Cochran-Siegle earns first career World Cup victory
Win in a Super G comes ten days after Vermont native earned his first career World Cup podium in a downhill.
BURLINGTON, Vt. (WCAX) - It’s been a pretty epic week-and-a-half for Starksboro’s Ryan Cochran-Siegle.
On Tuesday, Cochran-Siegle earned his first career World Cup victory. The 28-year-old flying to a dominant win in the Super-G in Bormio, Italy. His winning margin of 0.79 seconds, the largest in a World Cup Super-G in five years. He’s the first U.S. skier to win a World Cup Super-G since Bode Miller in 2006, and is believed to be the first Vermont-born skier to win a World Cup event since his aunt, Marilyn Cochran, won a World Cup giant slalom in 1973.
Just ten days ago, Cochran-Siegle also grabbed headlines with a second-place finish in a World Cup downhill in Val Gardena, Italy. It was the first top-three finish in a World Cup event for Cochran-Siegle and ended a nearly four-year drought for American men on the podium in the World Cup speed events, the Super G and downhill.
Cochran-Siegle spoke with WCAX just days after that podium performance, but also a few days prior to Tuesday’s victory. He almost seemed to predict how that second-place finish could launch him to an even bigger result, and soon.
“Having this under my belt, I think that pressure goes away,” Cochran-Siegle said. “And out of the gate, I can just really see that line that I want to ski and those movements I want to make to allow myself to be able to ski competitively. Now I know I can definitely be competitive against the best skiers in the world. Hopefully, I can build some consistency with that. I think one of the biggest things I learned from Gardena was to just have fun with it.... I think I had so much fun skiing in the course and learning that and finding that challenge, that I should try to take that experience and bring it to other venues... I think there’s a lot to take with me with that respect.”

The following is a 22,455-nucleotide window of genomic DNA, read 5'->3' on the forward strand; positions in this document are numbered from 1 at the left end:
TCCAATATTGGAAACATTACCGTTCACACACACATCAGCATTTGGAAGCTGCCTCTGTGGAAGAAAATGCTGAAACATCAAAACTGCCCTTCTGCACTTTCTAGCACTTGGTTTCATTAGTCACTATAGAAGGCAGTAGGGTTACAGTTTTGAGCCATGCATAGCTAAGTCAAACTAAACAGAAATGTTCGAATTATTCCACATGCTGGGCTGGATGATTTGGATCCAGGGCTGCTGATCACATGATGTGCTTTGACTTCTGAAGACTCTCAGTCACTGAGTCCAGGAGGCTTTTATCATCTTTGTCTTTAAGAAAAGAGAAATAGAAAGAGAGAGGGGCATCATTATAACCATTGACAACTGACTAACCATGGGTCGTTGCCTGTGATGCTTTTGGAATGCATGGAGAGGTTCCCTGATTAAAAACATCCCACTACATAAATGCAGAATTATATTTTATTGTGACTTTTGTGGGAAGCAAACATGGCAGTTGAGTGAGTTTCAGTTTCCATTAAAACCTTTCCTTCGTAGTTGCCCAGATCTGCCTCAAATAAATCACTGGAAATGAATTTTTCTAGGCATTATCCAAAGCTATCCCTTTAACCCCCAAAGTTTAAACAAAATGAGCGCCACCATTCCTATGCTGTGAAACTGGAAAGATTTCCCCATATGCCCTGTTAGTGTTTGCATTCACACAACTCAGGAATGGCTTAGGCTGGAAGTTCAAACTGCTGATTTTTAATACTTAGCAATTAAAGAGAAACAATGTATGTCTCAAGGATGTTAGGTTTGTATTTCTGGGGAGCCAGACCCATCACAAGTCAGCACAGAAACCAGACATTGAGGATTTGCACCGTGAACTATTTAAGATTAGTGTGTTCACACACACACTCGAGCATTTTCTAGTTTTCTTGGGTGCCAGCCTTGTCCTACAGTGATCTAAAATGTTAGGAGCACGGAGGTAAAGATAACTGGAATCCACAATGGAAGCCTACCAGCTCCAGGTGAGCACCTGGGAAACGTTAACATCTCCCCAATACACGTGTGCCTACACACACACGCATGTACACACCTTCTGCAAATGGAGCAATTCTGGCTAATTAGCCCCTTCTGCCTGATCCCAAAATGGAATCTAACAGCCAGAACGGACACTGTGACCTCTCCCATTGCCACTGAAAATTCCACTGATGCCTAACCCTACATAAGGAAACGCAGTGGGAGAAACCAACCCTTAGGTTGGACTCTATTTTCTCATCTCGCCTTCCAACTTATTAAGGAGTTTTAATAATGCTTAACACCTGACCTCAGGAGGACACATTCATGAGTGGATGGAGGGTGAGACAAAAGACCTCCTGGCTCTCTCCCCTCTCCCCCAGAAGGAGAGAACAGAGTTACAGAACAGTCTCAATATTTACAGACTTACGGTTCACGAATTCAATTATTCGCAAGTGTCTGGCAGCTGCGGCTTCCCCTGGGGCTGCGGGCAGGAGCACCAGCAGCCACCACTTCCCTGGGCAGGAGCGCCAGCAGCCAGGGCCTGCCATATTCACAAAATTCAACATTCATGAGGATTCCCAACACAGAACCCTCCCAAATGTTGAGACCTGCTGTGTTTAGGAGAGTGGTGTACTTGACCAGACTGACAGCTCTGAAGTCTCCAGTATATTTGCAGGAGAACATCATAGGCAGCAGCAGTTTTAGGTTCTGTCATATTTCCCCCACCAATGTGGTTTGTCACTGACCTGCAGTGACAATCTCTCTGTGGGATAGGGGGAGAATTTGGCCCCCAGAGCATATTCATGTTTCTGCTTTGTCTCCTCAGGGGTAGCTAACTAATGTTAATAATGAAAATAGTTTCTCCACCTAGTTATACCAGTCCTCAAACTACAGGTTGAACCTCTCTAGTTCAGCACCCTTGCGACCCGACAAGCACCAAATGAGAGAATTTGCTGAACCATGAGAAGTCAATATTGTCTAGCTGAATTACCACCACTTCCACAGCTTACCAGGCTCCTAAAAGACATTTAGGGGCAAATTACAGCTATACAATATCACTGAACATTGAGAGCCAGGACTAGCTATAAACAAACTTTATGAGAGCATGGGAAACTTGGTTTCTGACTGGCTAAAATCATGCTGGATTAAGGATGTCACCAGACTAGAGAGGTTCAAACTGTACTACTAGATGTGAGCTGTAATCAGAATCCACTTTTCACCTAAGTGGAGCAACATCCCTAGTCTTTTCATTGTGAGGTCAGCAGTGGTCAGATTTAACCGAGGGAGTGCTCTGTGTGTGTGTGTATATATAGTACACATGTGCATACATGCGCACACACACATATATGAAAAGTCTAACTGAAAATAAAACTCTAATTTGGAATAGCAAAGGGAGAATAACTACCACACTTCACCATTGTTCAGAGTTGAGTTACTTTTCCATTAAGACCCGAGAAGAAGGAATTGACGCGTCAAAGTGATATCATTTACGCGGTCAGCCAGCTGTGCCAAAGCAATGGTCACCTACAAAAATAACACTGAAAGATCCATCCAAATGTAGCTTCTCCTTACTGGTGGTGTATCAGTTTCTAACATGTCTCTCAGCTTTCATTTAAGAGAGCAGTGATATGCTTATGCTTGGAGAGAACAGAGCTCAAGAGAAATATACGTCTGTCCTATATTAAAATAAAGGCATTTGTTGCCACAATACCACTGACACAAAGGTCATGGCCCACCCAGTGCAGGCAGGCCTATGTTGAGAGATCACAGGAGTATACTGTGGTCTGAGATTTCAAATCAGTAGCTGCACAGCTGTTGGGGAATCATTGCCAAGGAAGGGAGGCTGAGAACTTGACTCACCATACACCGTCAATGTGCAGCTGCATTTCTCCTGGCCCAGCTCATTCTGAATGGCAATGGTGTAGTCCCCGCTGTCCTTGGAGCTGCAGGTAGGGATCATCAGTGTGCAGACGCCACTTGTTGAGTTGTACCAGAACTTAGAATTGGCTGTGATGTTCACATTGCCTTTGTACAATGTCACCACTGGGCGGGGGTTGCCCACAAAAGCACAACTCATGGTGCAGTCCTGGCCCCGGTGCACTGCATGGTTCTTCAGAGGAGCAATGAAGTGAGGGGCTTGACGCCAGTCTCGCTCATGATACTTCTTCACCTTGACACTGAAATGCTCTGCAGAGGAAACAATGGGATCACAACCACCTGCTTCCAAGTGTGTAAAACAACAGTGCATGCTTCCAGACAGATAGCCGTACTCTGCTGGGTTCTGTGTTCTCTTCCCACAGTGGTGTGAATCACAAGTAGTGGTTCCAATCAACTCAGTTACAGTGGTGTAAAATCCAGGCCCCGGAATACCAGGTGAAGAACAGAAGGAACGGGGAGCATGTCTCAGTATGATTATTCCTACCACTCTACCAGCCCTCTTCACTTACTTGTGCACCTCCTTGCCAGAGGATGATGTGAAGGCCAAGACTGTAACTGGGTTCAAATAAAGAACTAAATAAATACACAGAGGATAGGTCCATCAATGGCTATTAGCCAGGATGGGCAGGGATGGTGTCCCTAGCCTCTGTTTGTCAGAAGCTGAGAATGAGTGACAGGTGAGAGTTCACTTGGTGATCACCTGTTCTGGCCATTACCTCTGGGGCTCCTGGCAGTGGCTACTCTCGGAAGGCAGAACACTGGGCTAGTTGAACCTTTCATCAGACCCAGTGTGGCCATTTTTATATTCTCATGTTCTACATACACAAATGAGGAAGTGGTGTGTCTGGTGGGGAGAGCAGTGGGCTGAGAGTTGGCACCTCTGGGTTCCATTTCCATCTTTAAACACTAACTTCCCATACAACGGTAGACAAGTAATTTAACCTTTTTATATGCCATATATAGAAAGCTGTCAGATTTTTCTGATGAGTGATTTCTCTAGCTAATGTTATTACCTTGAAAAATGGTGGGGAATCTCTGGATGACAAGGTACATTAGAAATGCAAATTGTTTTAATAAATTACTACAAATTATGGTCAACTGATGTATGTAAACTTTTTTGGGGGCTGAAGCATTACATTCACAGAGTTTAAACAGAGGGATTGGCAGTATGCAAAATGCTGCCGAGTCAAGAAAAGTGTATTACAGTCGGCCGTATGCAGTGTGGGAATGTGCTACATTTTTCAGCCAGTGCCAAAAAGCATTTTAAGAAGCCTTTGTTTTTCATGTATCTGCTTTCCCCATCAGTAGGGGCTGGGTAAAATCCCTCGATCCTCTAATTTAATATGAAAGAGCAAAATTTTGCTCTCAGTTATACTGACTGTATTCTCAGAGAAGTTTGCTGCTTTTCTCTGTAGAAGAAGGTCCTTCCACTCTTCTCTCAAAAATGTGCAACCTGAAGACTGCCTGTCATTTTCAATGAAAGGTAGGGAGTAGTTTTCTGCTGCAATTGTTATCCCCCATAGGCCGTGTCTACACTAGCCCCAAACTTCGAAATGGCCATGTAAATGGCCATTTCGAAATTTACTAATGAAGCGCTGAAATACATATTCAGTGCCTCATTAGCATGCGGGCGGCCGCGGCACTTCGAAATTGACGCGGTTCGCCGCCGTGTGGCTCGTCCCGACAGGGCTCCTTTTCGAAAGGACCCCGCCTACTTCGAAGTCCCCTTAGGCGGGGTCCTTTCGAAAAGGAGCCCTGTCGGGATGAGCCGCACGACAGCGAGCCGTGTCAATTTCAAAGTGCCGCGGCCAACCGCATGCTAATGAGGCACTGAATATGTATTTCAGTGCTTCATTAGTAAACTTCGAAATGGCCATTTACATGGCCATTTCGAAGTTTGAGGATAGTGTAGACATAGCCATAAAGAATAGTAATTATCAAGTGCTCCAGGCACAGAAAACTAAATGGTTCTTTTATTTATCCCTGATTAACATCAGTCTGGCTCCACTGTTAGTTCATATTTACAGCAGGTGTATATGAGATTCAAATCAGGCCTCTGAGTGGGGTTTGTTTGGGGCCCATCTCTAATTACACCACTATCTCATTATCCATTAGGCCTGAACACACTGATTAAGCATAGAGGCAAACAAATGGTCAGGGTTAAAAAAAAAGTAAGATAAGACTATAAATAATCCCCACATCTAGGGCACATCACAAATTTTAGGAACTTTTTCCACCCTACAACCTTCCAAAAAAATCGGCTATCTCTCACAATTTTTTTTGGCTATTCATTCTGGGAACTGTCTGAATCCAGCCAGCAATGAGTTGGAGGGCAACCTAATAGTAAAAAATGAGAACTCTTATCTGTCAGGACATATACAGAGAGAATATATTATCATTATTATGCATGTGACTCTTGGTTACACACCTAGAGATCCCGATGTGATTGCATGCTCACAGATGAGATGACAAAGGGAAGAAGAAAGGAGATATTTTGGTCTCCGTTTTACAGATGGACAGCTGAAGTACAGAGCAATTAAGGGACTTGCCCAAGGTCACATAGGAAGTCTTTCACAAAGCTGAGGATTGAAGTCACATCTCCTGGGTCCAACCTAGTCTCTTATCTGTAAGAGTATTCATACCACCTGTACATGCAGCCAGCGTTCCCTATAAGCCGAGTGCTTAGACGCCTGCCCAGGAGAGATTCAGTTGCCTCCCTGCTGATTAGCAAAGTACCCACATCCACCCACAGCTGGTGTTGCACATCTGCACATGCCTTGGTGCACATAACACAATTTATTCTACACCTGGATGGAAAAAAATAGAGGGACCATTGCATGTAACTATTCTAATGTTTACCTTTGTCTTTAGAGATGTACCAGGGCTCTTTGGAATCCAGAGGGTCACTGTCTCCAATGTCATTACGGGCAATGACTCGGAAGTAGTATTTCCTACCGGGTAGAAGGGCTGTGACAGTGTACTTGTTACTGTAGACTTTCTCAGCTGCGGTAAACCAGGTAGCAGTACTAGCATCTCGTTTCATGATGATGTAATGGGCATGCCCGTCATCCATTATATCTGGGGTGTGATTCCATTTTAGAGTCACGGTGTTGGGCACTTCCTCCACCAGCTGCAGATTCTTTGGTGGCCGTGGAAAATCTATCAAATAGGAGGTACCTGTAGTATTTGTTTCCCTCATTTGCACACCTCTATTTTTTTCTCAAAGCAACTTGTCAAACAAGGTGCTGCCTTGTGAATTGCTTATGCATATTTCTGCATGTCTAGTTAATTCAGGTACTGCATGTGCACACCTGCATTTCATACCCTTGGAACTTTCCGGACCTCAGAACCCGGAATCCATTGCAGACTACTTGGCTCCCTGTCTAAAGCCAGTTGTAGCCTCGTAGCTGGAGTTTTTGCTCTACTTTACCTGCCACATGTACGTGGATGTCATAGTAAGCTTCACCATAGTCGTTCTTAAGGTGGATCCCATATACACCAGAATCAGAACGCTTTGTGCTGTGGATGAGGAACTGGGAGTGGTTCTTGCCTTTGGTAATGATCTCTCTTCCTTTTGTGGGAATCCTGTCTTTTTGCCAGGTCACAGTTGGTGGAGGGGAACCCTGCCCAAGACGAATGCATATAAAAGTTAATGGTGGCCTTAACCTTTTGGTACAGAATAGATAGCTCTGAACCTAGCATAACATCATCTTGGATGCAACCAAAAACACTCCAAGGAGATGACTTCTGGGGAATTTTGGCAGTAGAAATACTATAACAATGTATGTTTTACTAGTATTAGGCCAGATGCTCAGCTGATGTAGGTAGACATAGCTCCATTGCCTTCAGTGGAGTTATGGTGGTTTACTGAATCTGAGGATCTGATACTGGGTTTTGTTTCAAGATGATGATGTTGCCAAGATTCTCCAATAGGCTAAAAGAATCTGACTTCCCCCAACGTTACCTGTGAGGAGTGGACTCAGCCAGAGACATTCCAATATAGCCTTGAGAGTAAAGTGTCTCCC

Ryan Cochran-Siegle is the son of Barbara Ann Cochran, the 1972 Olympic gold medalist. The fact that his first World Cup podium, a second-place finish, came at Val Gardena, holds special meaning for him. That’s because Barbara Ann also finished second, winning a silver medal, in the slalom at the 1970 World Championships that were held at Val Gardena, creating a special connection in an already special relationship between mother and son.
“Just trying to add to that legacy with my own experiences, it was cool. I knew she won the silver metal there back in ’70 and it was kind of one of those things that I didn’t really think about it until after the fact. And then I thought, ‘Oh, that’s pretty cool,’” Cochran-Siegle said.
“To be able to share that similar experience -- hers was in slalom, mine was in downhill -- so that’s a pretty different event, but yeah, I think it’s just kind of, it’s cool.”
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